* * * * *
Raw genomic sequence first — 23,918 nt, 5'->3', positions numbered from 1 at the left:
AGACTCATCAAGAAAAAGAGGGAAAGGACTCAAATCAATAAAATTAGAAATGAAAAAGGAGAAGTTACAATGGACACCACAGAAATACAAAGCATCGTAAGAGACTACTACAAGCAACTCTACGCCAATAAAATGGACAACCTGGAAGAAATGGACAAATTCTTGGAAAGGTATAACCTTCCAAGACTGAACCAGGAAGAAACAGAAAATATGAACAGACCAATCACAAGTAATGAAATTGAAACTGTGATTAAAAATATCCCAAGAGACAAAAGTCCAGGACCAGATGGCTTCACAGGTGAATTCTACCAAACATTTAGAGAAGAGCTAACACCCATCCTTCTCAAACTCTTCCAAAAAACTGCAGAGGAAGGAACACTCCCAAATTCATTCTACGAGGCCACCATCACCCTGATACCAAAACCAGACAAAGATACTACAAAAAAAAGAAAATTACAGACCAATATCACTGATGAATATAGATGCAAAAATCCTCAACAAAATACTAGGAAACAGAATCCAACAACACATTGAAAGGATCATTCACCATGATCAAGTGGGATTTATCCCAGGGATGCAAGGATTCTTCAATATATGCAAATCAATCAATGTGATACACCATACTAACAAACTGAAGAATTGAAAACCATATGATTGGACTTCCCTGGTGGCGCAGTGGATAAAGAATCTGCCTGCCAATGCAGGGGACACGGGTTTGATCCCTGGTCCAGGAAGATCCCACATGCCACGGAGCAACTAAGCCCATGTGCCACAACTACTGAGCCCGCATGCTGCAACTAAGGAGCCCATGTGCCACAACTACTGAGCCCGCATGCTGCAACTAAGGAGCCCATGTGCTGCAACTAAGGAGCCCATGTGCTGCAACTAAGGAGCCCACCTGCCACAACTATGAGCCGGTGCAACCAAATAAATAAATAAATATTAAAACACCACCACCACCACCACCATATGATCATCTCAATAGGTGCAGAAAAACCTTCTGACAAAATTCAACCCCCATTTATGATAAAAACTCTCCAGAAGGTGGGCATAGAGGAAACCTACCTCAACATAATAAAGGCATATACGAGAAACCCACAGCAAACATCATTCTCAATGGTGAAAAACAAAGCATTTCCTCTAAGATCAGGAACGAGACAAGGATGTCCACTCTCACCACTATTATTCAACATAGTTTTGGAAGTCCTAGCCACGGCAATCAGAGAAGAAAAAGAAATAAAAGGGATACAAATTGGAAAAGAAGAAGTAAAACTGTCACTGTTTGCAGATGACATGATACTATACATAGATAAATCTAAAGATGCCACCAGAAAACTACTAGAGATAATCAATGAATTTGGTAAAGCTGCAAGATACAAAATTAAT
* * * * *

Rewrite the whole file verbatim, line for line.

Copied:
Raw genomic sequence first — 23,918 nt, 5'->3', positions numbered from 1 at the left:
AGACTCATCAAGAAAAAGAGGGAAAGGACTCAAATCAATAAAATTAGAAATGAAAAAGGAGAAGTTACAATGGACACCACAGAAATACAAAGCATCGTAAGAGACTACTACAAGCAACTCTACGCCAATAAAATGGACAACCTGGAAGAAATGGACAAATTCTTGGAAAGGTATAACCTTCCAAGACTGAACCAGGAAGAAACAGAAAATATGAACAGACCAATCACAAGTAATGAAATTGAAACTGTGATTAAAAATATCCCAAGAGACAAAAGTCCAGGACCAGATGGCTTCACAGGTGAATTCTACCAAACATTTAGAGAAGAGCTAACACCCATCCTTCTCAAACTCTTCCAAAAAACTGCAGAGGAAGGAACACTCCCAAATTCATTCTACGAGGCCACCATCACCCTGATACCAAAACCAGACAAAGATACTACAAAAAAAAGAAAATTACAGACCAATATCACTGATGAATATAGATGCAAAAATCCTCAACAAAATACTAGGAAACAGAATCCAACAACACATTGAAAGGATCATTCACCATGATCAAGTGGGATTTATCCCAGGGATGCAAGGATTCTTCAATATATGCAAATCAATCAATGTGATACACCATACTAACAAACTGAAGAATTGAAAACCATATGATTGGACTTCCCTGGTGGCGCAGTGGATAAAGAATCTGCCTGCCAATGCAGGGGACACGGGTTTGATCCCTGGTCCAGGAAGATCCCACATGCCACGGAGCAACTAAGCCCATGTGCCACAACTACTGAGCCCGCATGCTGCAACTAAGGAGCCCATGTGCCACAACTACTGAGCCCGCATGCTGCAACTAAGGAGCCCATGTGCTGCAACTAAGGAGCCCATGTGCTGCAACTAAGGAGCCCACCTGCCACAACTATGAGCCGGTGCAACCAAATAAATAAATAAATATTAAAACACCACCACCACCACCACCATATGATCATCTCAATAGGTGCAGAAAAACCTTCTGACAAAATTCAACCCCCATTTATGATAAAAACTCTCCAGAAGGTGGGCATAGAGGAAACCTACCTCAACATAATAAAGGCATATACGAGAAACCCACAGCAAACATCATTCTCAATGGTGAAAAACAAAGCATTTCCTCTAAGATCAGGAACGAGACAAGGATGTCCACTCTCACCACTATTATTCAACATAGTTTTGGAAGTCCTAGCCACGGCAATCAGAGAAGAAAAAGAAATAAAAGGGATACAAATTGGAAAAGAAGAAGTAAAACTGTCACTGTTTGCAGATGACATGATACTATACATAGATAAATCTAAAGATGCCACCAGAAAACTACTAGAGATAATCAATGAATTTGGTAAAGCTGCAAGATACAAAATTAAT